Ten short years later the days of the horse drawn fire wagon were over.  The membership of “TWO’S” saw the need to modernize and the first of the machines were purchased. A 1916 Locomobile Chemical Combination truck and a Simplex Engine equipped with a Hale pump were placed into service by the company.  The Simplex was replaced in 1921 with a Hale White pumper.  In 1925 a Mort Ambulance was purchased by the company and properly equipped by the Ladies’ Auxiliary.  This was the first free ambulance service in Montgomery County.  A Hale Salvage truck was also purchased in 1925.  This addition caused insurance underwriters to lower premiums for residents and businesses in town.  It gave Conshohocken one of the best fire protection ratings and the lowest insurance rates in the state.  

     Throughout the 1930’s the men of No.2 continued to keep the most modern of apparatus in the company’s engine room.  A 1933 Hale engine with a 750 gpm pump was added and in 1937 a Diamond “T” replaced the Hale salvage truck.   

     1941 saw the purchase of an Autocar pumper to replace the aging Hale White.  The “41” went on to serve the company for thirty four years, longer than any other apparatus.  After World War II with an apparatus fleet consisting of a 1933 Hale, a 1941 Autocar, both with 750 gpm pumps, and a 1937 Diamond “T” that had been converted into a squad truck, the men of No. 2 set out to modernize once again.  The Diamond “T” was replaced with a 1953 Autocar that had a state of the art three stage pump and high pressure fog nozzles.  Truck “J”, the Willy’s jeep was added in 1954 to carry men and equipment (Click HERE for an interesting article regarding the "J") and in 1962 a Hahn with a Cincinnati cab replaced the ‘33 Hale.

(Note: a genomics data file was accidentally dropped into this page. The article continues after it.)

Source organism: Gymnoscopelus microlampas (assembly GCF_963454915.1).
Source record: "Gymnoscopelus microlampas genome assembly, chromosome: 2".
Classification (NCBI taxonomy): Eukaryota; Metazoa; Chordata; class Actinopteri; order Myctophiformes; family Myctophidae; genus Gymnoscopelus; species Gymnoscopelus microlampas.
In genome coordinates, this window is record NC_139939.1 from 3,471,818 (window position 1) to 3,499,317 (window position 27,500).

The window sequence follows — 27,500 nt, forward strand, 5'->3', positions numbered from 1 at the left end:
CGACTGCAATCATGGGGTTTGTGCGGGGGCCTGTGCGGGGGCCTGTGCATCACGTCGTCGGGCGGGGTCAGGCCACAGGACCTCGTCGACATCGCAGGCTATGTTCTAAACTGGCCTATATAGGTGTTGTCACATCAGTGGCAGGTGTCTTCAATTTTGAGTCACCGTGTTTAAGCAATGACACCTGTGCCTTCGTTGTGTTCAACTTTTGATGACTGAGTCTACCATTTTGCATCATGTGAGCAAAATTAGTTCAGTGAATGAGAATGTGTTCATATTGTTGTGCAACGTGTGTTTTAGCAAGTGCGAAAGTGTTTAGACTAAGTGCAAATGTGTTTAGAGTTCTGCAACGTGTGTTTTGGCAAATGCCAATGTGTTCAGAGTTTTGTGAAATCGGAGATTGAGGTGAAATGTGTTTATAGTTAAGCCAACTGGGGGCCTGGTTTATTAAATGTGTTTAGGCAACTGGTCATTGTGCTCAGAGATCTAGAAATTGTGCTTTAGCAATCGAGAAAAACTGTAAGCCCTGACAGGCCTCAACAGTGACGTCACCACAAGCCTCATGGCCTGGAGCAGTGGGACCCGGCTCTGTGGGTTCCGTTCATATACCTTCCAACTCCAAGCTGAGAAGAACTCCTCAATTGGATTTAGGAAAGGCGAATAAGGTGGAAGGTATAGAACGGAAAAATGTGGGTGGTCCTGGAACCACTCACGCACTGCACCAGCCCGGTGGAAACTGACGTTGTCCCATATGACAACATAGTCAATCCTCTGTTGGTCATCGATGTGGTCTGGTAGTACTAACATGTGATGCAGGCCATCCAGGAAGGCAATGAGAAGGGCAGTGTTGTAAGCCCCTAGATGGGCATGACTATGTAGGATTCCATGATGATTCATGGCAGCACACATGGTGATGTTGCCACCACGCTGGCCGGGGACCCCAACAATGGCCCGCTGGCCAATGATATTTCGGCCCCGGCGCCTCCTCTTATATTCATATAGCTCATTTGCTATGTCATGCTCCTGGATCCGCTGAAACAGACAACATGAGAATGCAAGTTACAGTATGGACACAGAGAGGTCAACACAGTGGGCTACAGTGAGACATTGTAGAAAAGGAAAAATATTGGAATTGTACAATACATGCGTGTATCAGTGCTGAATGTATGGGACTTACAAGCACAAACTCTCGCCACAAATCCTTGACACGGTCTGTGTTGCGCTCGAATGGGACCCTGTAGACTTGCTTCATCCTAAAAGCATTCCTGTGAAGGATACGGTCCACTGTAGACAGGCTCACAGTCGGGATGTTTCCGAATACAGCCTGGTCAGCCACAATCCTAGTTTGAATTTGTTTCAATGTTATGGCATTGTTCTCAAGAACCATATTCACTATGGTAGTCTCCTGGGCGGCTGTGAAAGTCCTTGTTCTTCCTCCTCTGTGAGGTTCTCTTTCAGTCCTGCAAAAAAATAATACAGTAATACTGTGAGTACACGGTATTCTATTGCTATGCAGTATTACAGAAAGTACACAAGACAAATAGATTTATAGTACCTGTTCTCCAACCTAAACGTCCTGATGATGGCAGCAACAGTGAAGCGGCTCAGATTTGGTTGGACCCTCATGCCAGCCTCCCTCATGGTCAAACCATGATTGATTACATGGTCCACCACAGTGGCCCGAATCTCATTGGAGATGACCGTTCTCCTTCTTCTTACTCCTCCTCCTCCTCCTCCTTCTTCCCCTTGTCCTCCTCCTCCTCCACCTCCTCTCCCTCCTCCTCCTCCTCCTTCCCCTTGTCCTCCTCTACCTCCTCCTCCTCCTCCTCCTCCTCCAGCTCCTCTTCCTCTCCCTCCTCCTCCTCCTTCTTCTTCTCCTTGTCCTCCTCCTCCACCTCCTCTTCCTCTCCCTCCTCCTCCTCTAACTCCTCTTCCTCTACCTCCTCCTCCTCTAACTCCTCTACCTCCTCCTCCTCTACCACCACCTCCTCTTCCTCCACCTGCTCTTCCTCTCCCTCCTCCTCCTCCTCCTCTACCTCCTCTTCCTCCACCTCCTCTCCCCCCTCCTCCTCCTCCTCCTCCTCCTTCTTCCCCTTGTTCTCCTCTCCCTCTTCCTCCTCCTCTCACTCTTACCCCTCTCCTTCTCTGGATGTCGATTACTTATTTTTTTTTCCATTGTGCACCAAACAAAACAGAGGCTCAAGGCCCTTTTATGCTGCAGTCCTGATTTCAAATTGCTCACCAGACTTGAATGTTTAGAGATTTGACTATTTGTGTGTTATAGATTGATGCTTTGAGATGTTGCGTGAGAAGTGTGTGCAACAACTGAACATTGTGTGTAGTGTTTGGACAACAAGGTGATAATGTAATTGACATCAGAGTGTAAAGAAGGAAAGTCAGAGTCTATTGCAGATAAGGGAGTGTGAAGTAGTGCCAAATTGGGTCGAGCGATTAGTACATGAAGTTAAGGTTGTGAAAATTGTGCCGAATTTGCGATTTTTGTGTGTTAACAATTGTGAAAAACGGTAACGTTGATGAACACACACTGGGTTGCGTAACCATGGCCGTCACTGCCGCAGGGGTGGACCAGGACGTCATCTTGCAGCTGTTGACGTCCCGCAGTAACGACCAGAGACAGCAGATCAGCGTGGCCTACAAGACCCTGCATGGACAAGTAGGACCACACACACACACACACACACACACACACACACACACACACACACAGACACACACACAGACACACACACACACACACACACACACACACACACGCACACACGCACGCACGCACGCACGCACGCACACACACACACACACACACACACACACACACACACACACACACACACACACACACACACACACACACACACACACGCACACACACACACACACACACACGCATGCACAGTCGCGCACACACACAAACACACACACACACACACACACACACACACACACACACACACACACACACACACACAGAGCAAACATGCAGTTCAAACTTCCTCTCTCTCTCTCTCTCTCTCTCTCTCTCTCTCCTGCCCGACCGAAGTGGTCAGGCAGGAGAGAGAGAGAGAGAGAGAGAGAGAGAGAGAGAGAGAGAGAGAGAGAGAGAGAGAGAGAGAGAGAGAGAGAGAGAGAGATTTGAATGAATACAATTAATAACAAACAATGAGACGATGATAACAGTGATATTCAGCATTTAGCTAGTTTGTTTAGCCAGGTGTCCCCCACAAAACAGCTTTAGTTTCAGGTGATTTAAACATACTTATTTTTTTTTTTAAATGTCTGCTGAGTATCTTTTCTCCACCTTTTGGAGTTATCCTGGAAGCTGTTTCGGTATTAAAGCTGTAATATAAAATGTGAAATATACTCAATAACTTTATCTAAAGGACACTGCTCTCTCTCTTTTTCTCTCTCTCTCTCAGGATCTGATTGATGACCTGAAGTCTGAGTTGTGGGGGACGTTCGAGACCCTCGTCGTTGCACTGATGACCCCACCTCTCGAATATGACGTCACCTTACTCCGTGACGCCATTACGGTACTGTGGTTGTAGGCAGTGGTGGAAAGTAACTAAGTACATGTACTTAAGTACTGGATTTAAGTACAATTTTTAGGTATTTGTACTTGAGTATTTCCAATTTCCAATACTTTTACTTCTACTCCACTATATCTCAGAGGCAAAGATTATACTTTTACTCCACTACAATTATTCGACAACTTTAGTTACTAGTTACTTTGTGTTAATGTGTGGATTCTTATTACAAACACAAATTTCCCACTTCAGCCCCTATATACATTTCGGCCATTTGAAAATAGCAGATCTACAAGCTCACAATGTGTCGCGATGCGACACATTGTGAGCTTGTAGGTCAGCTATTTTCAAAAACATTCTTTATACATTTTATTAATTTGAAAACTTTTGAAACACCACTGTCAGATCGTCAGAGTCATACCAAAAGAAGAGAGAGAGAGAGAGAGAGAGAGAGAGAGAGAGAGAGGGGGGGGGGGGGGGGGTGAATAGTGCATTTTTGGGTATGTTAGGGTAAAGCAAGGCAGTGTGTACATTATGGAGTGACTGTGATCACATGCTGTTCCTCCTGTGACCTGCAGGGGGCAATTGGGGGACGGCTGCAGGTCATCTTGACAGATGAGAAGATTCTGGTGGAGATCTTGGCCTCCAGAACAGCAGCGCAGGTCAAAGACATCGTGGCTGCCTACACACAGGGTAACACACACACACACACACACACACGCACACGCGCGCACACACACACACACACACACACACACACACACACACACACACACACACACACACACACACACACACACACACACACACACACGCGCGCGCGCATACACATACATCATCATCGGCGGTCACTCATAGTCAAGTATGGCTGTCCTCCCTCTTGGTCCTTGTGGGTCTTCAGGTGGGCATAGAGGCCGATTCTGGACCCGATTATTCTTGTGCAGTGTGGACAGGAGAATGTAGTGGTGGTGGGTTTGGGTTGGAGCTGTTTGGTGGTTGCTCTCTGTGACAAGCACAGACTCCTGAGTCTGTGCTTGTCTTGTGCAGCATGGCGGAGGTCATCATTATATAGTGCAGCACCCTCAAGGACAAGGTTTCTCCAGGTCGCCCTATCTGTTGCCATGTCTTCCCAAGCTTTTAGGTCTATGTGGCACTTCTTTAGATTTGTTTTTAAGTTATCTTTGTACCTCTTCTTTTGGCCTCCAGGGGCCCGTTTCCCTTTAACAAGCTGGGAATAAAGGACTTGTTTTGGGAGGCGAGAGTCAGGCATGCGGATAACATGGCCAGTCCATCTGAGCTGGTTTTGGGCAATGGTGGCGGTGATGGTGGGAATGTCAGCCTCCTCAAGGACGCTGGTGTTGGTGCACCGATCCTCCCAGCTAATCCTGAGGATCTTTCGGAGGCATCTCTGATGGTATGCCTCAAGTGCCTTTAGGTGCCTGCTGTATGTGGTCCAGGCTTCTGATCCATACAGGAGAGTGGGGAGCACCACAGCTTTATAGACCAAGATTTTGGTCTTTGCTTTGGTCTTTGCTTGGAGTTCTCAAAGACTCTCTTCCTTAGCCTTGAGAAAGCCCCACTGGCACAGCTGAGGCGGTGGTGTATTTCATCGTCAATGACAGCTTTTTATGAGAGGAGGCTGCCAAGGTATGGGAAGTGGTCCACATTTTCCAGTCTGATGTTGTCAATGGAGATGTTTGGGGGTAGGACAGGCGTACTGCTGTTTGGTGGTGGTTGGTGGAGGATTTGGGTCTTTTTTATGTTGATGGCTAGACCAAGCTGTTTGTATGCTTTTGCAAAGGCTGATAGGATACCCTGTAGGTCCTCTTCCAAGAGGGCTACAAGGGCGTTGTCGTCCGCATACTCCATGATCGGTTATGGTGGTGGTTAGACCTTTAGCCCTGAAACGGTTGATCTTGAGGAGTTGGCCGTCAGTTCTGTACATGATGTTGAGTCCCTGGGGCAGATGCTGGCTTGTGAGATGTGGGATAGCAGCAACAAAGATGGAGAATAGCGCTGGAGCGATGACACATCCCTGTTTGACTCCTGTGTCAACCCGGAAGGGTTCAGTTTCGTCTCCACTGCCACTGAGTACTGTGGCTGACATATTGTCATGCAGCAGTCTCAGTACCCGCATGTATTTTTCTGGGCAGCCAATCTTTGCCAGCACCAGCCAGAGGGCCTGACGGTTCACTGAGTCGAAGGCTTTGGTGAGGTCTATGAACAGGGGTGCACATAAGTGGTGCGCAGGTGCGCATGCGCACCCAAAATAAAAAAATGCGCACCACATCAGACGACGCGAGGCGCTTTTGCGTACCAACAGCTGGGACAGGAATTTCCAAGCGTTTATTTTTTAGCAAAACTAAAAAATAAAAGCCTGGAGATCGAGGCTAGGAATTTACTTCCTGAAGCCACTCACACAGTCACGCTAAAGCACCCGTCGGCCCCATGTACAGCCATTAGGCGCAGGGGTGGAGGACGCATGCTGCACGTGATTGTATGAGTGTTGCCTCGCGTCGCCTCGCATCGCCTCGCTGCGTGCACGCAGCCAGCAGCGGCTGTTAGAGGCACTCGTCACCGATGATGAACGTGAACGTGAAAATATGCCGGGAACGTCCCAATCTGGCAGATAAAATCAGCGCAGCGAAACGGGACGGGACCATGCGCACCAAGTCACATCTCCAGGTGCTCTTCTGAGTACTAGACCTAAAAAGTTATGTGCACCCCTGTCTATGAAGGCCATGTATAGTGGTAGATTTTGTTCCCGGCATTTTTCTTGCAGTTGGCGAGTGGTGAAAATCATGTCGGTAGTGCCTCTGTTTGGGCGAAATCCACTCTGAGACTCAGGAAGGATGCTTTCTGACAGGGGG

The 1941 Autocar was finally replaced in 1975 by the Sanford. One of the first diesel powered 1000 gallon per minute pumpers in the county.  An air cascade truck was purchased in 1972 to refill airpacks on the fire scene and carry additional men and equipment. It was one of the first of its kind and was called upon to assist many area fire companies over the years.  The purchase of two Hamerly engines was made possible in 1979 with the Borough’s cooperation and the use of urban redevelopment funds.  The Sanford “35-23” has been replaced by “Engine 35” a 1999 Ferrara.